Banana Activists Speak Out
Interviews from EUROBAN
We took the opportunity during the EUROBAN meeting to interview three of the participants. A Caribbean banana producer, a Honduran trade unionist and a British banana activist share their views of the banana trade. Read more about the meeting here.
Interview with Renwick Rose, Coordinator and CEO of the Windward Islands Farmers Association (WINFA)
What problems are you facing in banana farming in the Windward Islands?
Ever since the European Commission started adjustments in preferential treatment in 1993, it has been difficult. Back then we had 25 000 banana producers. Last year we had only 3300. We also have increasing competition from Latin American and conventional bananas. There have been a number of natural disasters like Hurricane Tomas and several storms, droughts and floods. For the first time we have had Black Sigatoka disease which really affected production.
If it had not been for Fairtrade we would not be exporting bananas extra-regionally. Fairtrade has enabled us to stay in the European market because of the guaranteed price, Fairtrade Premium and so on. I think it is important for people to know what Fairtrade has done to help rescue the market in the Windward Islands and provide a livelihood for these farmers.
Do you think those problems are connected to climate change or just natural events?
I can’t say exactly, but there is evidence that the climate is not the same. For instance our dry season should have started in January, but instead it is still raining almost every day. It is impacting our production because many farmers know when to plant based on traditional knowledge. I think there is a need for concerted research about these events.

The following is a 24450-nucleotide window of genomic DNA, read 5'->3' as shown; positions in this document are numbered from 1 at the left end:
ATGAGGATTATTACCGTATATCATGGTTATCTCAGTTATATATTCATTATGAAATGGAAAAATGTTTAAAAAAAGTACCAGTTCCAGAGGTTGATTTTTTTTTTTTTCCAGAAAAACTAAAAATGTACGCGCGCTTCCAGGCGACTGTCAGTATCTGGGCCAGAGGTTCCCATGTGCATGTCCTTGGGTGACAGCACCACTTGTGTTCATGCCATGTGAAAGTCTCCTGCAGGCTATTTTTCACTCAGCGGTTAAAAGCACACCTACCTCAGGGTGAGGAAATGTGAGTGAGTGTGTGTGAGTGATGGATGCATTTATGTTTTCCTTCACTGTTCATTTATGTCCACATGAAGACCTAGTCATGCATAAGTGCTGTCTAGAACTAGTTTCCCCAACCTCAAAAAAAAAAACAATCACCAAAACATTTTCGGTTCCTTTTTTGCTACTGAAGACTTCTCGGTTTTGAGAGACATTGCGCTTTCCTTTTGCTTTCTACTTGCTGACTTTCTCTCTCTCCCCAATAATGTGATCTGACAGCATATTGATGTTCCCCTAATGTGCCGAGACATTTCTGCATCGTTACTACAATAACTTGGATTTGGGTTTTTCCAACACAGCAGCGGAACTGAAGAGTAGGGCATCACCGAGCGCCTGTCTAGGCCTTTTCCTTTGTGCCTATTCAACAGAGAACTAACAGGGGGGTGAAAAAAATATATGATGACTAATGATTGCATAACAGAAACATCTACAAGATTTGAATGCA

How are farmers coping after the hurricane?
After every storm there is a flurry of external relief, but it quickly goes away. All the relief support has been spent on helping farmers rehabilitate their farmland. Now the danger is that producers won’t get an income from bananas until June. Also WINFA helps farmers meet the standards but we are funded mainly from the Fairtrade Premium, and there has been no Premium since October. We may have to make some staff cuts.
However, all is not lost. Currently Julie (Francoeur, FLO’s Liaison Officer) is helping us to diversify into other Fairtrade products, such as herbs and spices. And we in the Windward Islands are a resilient people.
Interview with Iris Munguia, Deputy Coordinator of COLSIBA, the Coordinating Body of Latin American Banana and Agro-industrial Workers Unions
What challenges is COLSIBA currently facing?
In this last year we have had many problems with Chiquita and the persecution of trade unions. Many trade union members and leaders have been dismissed. We have also noticed that Chiquita is now attempting to extend negotiations for collective bargaining as long as possible. An agreement that should take six months to negotiate is now lasting 18-24 months. If the company delays the agreement then they can save millions of dollars in wages, maternity protection and holidays. We are demanding that negotiations should not last more than six months.